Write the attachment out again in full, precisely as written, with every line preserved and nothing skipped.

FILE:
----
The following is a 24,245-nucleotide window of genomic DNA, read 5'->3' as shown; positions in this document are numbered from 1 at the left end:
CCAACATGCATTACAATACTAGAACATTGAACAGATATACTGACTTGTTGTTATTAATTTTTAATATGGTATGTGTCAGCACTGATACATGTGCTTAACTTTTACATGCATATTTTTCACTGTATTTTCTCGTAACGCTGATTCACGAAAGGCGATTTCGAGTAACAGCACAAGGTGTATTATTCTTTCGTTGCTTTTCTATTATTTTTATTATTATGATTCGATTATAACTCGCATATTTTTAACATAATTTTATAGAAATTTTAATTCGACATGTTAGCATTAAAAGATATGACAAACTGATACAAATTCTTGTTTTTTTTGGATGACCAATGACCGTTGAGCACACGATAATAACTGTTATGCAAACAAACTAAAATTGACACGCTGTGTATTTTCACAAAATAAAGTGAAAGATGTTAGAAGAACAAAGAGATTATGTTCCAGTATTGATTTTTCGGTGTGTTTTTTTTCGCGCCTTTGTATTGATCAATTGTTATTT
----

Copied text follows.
The following is a 24,245-nucleotide window of genomic DNA, read 5'->3' as shown; positions in this document are numbered from 1 at the left end:
CCAACATGCATTACAATACTAGAACATTGAACAGATATACTGACTTGTTGTTATTAATTTTTAATATGGTATGTGTCAGCACTGATACATGTGCTTAACTTTTACATGCATATTTTTCACTGTATTTTCTCGTAACGCTGATTCACGAAAGGCGATTTCGAGTAACAGCACAAGGTGTATTATTCTTTCGTTGCTTTTCTATTATTTTTATTATTATGATTCGATTATAACTCGCATATTTTTAACATAATTTTATAGAAATTTTAATTCGACATGTTAGCATTAAAAGATATGACAAACTGATACAAATTCTTGTTTTTTTTGGATGACCAATGACCGTTGAGCACACGATAATAACTGTTATGCAAACAAACTAAAATTGACACGCTGTGTATTTTCACAAAATAAAGTGAAAGATGTTAGAAGAACAAAGAGATTATGTTCCAGTATTGATTTTTCGGTGTGTTTTTTTTCGCGCCTTTGTATTGATCAATTGTTATTT